- Am I affirming the strengths in the character and work ethic of the other person? Or am I only focusing on what I perceive to be negative traits?
- Am I contributing my part to the relationship or expecting my spouse, children and friends to overachieve while I brush aside my commitment?
- How am I supporting the other person in this relationship? Am I encouraging or criticizing?
- Do I acknowledge and praise small accomplishments or deliver a put-down if the goal is not completed fully by my timeline?
- When I speak of my expectations, do I speak in positive terms or am I directing blame for what I perceive to be past failures?
Be kind and compassionate to one another, forgiving each other, just as in Christ, God forgave you. Ephesians 4:32
The near failure of our marriage occurred twenty years ago. God blessed our efforts and with prayer, perseverance and a determination to succeed, we reconciled. We’ve both learned a lot since then to maintain the victory of our reconciliation. That’s not to say that all is perfect! Problems within relationships don’t develop overnight, nor do they disappear with ease. Everyone involved must continue to work to sustain the victory. The most powerful lesson I learned (and continue to remind myself ) is that I cannot change my partner (or anyone else). We can only change ourselves. I can adjust my expectations for others, but I cannot change whether or not they have the desire to achieve those expectations.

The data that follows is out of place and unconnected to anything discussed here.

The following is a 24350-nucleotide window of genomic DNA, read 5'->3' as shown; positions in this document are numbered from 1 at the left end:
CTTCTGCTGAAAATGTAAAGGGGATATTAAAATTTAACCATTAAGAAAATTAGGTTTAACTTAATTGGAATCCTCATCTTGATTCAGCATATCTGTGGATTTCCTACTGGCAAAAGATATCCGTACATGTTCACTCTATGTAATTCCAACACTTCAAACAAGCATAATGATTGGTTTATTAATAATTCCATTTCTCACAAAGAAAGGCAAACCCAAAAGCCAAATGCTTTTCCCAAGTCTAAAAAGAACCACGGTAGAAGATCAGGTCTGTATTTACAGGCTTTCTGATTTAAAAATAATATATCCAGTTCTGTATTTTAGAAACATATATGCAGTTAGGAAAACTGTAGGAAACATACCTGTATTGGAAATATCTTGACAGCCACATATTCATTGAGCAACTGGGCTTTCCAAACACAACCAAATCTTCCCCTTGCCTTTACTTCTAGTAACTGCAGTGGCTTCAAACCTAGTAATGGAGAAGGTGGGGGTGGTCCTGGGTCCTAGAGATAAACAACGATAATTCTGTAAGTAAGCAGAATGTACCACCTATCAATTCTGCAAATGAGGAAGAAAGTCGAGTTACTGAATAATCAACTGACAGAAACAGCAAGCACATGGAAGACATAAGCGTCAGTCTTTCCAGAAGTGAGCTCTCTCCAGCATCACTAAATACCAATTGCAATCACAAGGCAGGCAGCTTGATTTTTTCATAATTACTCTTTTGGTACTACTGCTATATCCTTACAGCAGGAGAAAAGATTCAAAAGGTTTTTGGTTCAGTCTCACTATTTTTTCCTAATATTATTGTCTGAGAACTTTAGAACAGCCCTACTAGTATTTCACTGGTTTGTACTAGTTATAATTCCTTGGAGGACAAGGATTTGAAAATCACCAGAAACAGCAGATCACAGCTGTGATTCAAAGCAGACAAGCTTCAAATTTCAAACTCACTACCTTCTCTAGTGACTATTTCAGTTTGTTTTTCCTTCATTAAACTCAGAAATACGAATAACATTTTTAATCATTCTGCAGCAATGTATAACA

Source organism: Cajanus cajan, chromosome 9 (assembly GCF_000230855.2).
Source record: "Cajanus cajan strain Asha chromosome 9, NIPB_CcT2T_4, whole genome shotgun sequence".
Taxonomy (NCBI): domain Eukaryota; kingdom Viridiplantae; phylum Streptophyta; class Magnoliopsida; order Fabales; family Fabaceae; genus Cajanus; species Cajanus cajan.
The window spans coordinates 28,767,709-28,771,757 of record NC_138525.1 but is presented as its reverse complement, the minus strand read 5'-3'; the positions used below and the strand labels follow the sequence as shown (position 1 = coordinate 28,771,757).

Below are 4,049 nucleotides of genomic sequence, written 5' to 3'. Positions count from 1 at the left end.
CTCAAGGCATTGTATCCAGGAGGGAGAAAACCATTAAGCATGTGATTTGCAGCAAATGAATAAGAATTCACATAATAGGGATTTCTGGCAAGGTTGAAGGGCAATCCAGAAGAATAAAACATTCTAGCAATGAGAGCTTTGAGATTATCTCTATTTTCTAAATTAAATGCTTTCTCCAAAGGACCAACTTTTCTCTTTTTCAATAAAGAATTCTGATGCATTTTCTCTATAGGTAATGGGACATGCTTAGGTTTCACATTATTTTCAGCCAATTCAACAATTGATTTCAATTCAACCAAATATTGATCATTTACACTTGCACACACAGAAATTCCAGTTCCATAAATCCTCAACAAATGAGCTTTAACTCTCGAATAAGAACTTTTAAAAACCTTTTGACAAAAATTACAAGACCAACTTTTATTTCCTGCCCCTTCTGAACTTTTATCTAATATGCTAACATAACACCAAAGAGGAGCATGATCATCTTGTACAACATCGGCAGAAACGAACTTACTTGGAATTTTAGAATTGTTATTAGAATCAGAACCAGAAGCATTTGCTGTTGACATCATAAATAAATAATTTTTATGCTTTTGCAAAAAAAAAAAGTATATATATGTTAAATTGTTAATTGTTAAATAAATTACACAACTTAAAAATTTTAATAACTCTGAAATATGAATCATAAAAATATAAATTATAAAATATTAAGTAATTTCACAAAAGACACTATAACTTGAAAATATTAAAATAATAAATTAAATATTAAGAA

Another important lesson that continues to sustain me in this victory—I can control how I react to the disappointment of broken expectations. Sometimes my best response is to say nothing. The old adage of “If you don’t have anything good to say—say nothing at all” really applies here. When disappointment, frustration and anger boil to the surface because of a broken commitment, we can choose our reaction. If we are really upset, that might be the time to say nothing, take a break and go somewhere quiet to pray.
God will honor our commitment as we seek to demonstrate love to others.
What strategies have you found to be most meaningful for you in sustaining love and compassion in your relationships?
Being confident of this, that he who began a good work in you will carry it on to completion until the day of Christ Jesus. Philippians 1:6
*All Scripture is NIV.
© Copyright 2019 by Katherine Pasour
Katherine Pasour is an author, teacher, speaker and advocate for wellness. She has a passion for service and seeks to nurture others in their journey to achieve and maintain better health. A lifelong “farmer girl”, Katherine loves the beauty of God’s creation and treasures the lessons she learns each day on her walk with her Savior. Her Bible Studies and blog focus on developing a closer relationship with Jesus and making lifestyle choices for a healthier and happier life in service to God.
Check out our other posts in Sustaining Life’s Victories if you’ve missed them:
- Victory’s Default Setting
- Desire’s Ambush
- Loving Brownies a Little Less
- LIFE as a Strategy for Victory